DOE researcher suggests agricultural benefits from wind turbines

DOE researcher suggests agricultural benefits from wind turbines

Summary: This one is bound to create some controversy, given all the negative things I have read about living with or near wind turbines: Researchers at the U.S.

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TOPICS: Telcos
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This one is bound to create some controversy, given all the negative things I have read about living with or near wind turbines: Researchers at the U.S. Department of Energy's Ames Laboratory have published some preliminary research suggesting that wind turbines might have agricultural benefits for corn and soybean crops, keeping them cooler and dryer and potentially fending of certain fungal infections.

Hmmm.

The research was presented at a meeting of the American Geophysical Union in San Francisco by Gene Takle, an Ames Laboratory researchers and agricultural metereology expert. Here's what he has to say in a press release (the video amplifies his comments): "We've finished the first phase of our research, and we're confident that wind turbines do produce measurable effects on the microclimate near crops."

Although Takle and his fellow researcher are quick to point out that this is only early data and much more researcher needs to be done, one example of how a turbine might help is by making crops more resilient to excess heat or early frosts. For example, the turbines can stir that air on cold nights, keeping night-time temperatures around crops warmer. The turbines could also help prevent excess moisture from dew, by helping it evaporate. This could help protect against moisture-caused fungus, the researchers note.

Says Takle: "In a simplistic sense, a wind turbine is nothing more than a tall tree with a well-pruned stem. For a starting point for this research, we adapted a computational fluid model that we use to understand trees. But we plan to develop a new model specific to wind turbines as we gather more data."

Definitely research worth following. By the way, this research was funded by the royalty income generated from the Ames Laboratory seed funding program and also by money from the DOE's Office of Energy Efficiency and Renewable Energy.

Topic: Telcos

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7 comments
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  • Any research on large solar farms?

    I have wondered if a very large (as in > 4 square miles) would have serious micro climate effects like rain shadows and lower local temperatures. A reverse heat island effect.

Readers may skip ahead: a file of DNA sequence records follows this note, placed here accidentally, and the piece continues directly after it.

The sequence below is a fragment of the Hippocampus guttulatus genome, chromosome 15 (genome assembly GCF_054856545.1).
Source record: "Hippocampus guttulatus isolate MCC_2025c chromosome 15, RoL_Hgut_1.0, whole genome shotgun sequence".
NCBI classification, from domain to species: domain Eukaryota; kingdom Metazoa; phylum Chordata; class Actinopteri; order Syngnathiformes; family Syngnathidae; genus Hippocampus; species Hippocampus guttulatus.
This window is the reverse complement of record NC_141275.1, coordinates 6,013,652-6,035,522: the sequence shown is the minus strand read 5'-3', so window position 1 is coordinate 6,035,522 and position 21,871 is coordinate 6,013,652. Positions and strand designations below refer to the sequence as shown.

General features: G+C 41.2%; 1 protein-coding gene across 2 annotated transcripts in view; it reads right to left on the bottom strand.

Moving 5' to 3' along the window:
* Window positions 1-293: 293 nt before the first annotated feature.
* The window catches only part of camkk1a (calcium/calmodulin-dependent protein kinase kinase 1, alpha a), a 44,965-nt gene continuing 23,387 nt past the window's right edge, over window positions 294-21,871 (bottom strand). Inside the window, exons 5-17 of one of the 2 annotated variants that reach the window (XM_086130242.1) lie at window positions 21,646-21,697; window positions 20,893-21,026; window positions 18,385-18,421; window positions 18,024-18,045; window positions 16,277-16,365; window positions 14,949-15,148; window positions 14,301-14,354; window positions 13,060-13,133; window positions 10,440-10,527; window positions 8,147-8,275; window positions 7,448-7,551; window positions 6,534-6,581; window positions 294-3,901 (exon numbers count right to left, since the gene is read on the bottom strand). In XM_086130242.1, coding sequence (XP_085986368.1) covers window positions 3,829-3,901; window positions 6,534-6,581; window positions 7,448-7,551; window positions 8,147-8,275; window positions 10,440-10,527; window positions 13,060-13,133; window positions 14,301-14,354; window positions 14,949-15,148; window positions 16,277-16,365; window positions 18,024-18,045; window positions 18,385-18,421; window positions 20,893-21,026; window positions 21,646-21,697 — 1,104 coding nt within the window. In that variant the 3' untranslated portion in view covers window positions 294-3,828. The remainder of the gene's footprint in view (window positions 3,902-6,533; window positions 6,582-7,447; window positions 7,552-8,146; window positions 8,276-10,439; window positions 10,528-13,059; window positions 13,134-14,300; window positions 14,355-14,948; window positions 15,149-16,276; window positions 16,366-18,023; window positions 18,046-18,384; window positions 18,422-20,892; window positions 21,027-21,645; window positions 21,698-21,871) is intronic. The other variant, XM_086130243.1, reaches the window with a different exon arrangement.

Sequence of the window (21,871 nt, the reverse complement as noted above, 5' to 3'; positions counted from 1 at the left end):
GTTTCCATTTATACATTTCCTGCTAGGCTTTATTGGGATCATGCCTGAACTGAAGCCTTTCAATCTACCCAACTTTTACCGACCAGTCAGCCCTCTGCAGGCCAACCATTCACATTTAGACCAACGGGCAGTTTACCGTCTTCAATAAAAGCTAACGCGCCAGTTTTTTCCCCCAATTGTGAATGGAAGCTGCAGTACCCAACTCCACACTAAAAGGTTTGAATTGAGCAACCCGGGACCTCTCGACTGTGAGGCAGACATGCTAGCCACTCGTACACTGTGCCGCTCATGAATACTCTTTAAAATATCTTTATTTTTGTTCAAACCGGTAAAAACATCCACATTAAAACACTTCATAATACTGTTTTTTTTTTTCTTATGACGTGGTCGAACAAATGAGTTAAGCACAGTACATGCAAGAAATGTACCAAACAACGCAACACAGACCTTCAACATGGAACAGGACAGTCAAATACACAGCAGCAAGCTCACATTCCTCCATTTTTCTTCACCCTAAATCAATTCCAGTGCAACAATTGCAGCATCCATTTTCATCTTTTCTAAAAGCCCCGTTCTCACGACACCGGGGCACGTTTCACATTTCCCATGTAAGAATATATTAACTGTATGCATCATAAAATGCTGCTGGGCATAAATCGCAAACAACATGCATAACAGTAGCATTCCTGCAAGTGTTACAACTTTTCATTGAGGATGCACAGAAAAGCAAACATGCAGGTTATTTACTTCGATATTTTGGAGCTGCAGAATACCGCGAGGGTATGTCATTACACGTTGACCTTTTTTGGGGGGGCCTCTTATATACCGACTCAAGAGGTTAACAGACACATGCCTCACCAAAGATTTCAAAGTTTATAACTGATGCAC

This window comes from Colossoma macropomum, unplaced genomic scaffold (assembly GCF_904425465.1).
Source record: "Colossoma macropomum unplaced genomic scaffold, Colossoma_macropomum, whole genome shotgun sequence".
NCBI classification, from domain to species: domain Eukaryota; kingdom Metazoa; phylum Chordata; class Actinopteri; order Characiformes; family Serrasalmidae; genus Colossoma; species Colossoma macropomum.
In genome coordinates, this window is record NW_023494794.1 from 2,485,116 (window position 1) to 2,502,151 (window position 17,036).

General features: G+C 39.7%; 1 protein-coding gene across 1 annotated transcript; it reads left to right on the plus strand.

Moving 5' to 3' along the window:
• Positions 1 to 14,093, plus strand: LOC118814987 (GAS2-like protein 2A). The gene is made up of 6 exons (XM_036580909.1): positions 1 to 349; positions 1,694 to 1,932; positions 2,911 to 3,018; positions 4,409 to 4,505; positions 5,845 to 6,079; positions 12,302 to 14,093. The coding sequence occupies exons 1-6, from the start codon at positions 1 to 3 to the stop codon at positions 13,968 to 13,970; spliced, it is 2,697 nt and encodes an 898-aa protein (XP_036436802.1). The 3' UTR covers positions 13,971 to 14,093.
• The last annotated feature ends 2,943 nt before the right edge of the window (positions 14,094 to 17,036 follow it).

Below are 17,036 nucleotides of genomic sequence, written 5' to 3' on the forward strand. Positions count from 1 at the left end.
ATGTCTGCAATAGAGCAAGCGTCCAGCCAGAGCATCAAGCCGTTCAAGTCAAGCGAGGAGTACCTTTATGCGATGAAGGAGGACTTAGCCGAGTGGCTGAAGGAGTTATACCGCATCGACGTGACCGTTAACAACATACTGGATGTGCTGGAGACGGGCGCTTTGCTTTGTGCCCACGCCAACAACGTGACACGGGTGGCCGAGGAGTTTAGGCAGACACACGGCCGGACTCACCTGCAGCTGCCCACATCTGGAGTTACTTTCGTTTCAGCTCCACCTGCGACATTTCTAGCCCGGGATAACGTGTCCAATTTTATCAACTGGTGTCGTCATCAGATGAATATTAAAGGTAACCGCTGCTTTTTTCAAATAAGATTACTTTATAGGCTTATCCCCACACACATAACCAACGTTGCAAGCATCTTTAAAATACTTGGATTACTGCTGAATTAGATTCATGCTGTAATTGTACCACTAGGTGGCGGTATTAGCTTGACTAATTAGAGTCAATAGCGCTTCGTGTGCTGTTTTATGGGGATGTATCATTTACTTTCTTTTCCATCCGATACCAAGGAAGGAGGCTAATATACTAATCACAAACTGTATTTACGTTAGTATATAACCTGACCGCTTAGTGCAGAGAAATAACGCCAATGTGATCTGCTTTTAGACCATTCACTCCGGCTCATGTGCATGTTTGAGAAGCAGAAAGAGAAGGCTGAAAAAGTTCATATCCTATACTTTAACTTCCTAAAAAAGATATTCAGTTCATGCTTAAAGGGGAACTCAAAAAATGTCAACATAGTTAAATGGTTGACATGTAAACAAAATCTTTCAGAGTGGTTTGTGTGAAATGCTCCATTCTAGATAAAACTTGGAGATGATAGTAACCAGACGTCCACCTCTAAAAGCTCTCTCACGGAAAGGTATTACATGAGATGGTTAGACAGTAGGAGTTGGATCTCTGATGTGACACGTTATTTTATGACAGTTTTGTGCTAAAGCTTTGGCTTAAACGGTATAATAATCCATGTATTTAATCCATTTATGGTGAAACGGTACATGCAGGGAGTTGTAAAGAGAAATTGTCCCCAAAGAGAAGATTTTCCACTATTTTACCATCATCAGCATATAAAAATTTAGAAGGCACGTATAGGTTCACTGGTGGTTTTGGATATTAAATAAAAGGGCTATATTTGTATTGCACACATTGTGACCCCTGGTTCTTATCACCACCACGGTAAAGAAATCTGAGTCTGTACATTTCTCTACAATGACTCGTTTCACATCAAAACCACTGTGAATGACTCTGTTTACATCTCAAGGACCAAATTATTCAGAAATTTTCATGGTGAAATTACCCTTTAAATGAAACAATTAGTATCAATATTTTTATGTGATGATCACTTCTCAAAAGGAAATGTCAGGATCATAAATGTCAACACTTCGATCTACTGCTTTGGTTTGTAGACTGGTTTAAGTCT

Bruizer
  • RE: DOE researcher suggests agricultural benefits from wind turbines

    If you pull enough energy out of the atmosphere its bound to have some effect, its simple thermodynamics. Good or bad effects is a whole other issue, but I suspect we are a real long way from "enough" right now.

    I'm a wind power skeptic, don't think it has a chance on its merits alone, without large taxpayer subsidies.

    They've got a bunch of wind and solar on street lights around here (your tax dollars at waste yet again). At least the solar part still seem to work but after about a year ~75% of the wind turbines are visibly broken (blades missing, don't turn at all, don't rotate into the wind).
    wkulecz
    • And what about all the oil subsidies?

      @wkulecz

      From huge payouts to car manufactures to great "deals" on land use and mineral/drilling rights.

      Without that assistance, the hydro-carbon machine would not be self sustaining unless we doubled the current price for fuel.

      Works both ways you know.
      Bruizer
  • Repercussions

    The literature registers serious concerns about wind power.
    Flocks of birds die, chopped in the blades. Bats die at a furious rate. Their little air bladder expands, killing them, in the low pressure turbine proximity.
    Measures can and are being developed to drastically ameliorate this carnage.
    But, the low pressure area generated, and/or possibly the sound frequency rate, are having debilitating health effects on a number of folk living down wind. Controversy rages here.
    The data on local weather repercussions is not in yet. I'm talking only in terms of large wind farms here. There has to be a measurable repercussion.
    It's only physics, to paraphrase wkulecz.
    PreachJohn
    • Do you put the damage higher than the Deep Water Horizon?

      @preachjohn

      No Text
      Bruizer
      • No, Bruizer!

        Never my intention Bruizer. Just intended as a sober factual counterbalance attempt to the article, that didn't allude to any possible downside itself. Too many paint wind and solar power just a little too glowingly as some easy new world panacea. There's a lot of nitty gritty reality intruding on the whole concept, beyond what I've noted.
        2ndly, my only other intention was to conversationally respond to the points of the 1st two posters. Not negating the whole concept at all, to be clear.
        Thanks for asking!
        PreachJohn
      • RE: DOE researcher suggests agricultural benefits from wind turbines

        @Bruizer
        There is no lasting damage from Deep Water Horizon except the oil that reached the shore, which was minimal. Oil seeps all the time from earthquakes and volcano activity and nature reclaims. Oil is a hydrocarbon and subject to decomposition like all other hydrocarbons...like you.
        GaryRW